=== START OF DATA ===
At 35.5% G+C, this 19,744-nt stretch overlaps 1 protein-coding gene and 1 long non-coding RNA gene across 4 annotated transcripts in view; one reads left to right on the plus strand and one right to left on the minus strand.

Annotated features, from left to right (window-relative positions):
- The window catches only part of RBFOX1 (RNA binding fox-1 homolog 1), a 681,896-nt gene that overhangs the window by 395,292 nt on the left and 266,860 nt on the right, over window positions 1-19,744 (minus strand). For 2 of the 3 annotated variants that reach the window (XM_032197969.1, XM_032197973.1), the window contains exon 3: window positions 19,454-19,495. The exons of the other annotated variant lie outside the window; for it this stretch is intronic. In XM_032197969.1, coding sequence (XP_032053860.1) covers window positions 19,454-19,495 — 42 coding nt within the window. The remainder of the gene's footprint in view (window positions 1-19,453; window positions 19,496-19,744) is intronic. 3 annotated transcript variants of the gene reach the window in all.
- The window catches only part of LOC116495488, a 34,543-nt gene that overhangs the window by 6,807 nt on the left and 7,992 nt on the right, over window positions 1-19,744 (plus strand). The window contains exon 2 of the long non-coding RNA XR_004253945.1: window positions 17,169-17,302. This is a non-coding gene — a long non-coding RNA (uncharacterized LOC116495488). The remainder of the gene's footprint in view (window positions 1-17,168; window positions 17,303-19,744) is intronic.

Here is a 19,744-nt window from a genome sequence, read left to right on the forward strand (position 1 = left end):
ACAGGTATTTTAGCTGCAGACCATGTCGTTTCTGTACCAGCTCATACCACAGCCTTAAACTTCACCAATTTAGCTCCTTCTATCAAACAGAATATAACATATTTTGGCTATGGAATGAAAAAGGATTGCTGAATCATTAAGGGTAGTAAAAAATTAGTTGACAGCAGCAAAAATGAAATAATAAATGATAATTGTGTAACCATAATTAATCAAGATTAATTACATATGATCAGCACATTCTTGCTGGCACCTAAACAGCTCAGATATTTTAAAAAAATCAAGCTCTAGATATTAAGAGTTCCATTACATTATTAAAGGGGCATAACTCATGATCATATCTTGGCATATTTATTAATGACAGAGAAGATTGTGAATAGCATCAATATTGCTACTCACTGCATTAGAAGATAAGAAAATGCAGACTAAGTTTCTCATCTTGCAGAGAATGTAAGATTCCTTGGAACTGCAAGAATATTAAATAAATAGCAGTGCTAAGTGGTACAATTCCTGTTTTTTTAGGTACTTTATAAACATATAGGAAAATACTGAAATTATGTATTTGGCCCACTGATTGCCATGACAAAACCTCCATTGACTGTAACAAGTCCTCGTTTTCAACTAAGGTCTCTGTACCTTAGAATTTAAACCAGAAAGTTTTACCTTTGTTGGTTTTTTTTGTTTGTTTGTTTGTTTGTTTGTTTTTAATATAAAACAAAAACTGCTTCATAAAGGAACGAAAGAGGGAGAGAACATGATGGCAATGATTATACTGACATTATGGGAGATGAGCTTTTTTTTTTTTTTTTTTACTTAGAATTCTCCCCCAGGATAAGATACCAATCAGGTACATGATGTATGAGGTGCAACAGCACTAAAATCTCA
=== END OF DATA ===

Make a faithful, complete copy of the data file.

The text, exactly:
At 35.5% G+C, this 19,744-nt stretch overlaps 1 protein-coding gene and 1 long non-coding RNA gene across 4 annotated transcripts in view; one reads left to right on the plus strand and one right to left on the minus strand.

Annotated features, from left to right (window-relative positions):
- The window catches only part of RBFOX1 (RNA binding fox-1 homolog 1), a 681,896-nt gene that overhangs the window by 395,292 nt on the left and 266,860 nt on the right, over window positions 1-19,744 (minus strand). For 2 of the 3 annotated variants that reach the window (XM_032197969.1, XM_032197973.1), the window contains exon 3: window positions 19,454-19,495. The exons of the other annotated variant lie outside the window; for it this stretch is intronic. In XM_032197969.1, coding sequence (XP_032053860.1) covers window positions 19,454-19,495 — 42 coding nt within the window. The remainder of the gene's footprint in view (window positions 1-19,453; window positions 19,496-19,744) is intronic. 3 annotated transcript variants of the gene reach the window in all.
- The window catches only part of LOC116495488, a 34,543-nt gene that overhangs the window by 6,807 nt on the left and 7,992 nt on the right, over window positions 1-19,744 (plus strand). The window contains exon 2 of the long non-coding RNA XR_004253945.1: window positions 17,169-17,302. This is a non-coding gene — a long non-coding RNA (uncharacterized LOC116495488). The remainder of the gene's footprint in view (window positions 1-17,168; window positions 17,303-19,744) is intronic.

Here is a 19,744-nt window from a genome sequence, read left to right on the forward strand (position 1 = left end):
ACAGGTATTTTAGCTGCAGACCATGTCGTTTCTGTACCAGCTCATACCACAGCCTTAAACTTCACCAATTTAGCTCCTTCTATCAAACAGAATATAACATATTTTGGCTATGGAATGAAAAAGGATTGCTGAATCATTAAGGGTAGTAAAAAATTAGTTGACAGCAGCAAAAATGAAATAATAAATGATAATTGTGTAACCATAATTAATCAAGATTAATTACATATGATCAGCACATTCTTGCTGGCACCTAAACAGCTCAGATATTTTAAAAAAATCAAGCTCTAGATATTAAGAGTTCCATTACATTATTAAAGGGGCATAACTCATGATCATATCTTGGCATATTTATTAATGACAGAGAAGATTGTGAATAGCATCAATATTGCTACTCACTGCATTAGAAGATAAGAAAATGCAGACTAAGTTTCTCATCTTGCAGAGAATGTAAGATTCCTTGGAACTGCAAGAATATTAAATAAATAGCAGTGCTAAGTGGTACAATTCCTGTTTTTTTAGGTACTTTATAAACATATAGGAAAATACTGAAATTATGTATTTGGCCCACTGATTGCCATGACAAAACCTCCATTGACTGTAACAAGTCCTCGTTTTCAACTAAGGTCTCTGTACCTTAGAATTTAAACCAGAAAGTTTTACCTTTGTTGGTTTTTTTTGTTTGTTTGTTTGTTTGTTTGTTTTTAATATAAAACAAAAACTGCTTCATAAAGGAACGAAAGAGGGAGAGAACATGATGGCAATGATTATACTGACATTATGGGAGATGAGCTTTTTTTTTTTTTTTTTTACTTAGAATTCTCCCCCAGGATAAGATACCAATCAGGTACATGATGTATGAGGTGCAACAGCACTAAAATCTCA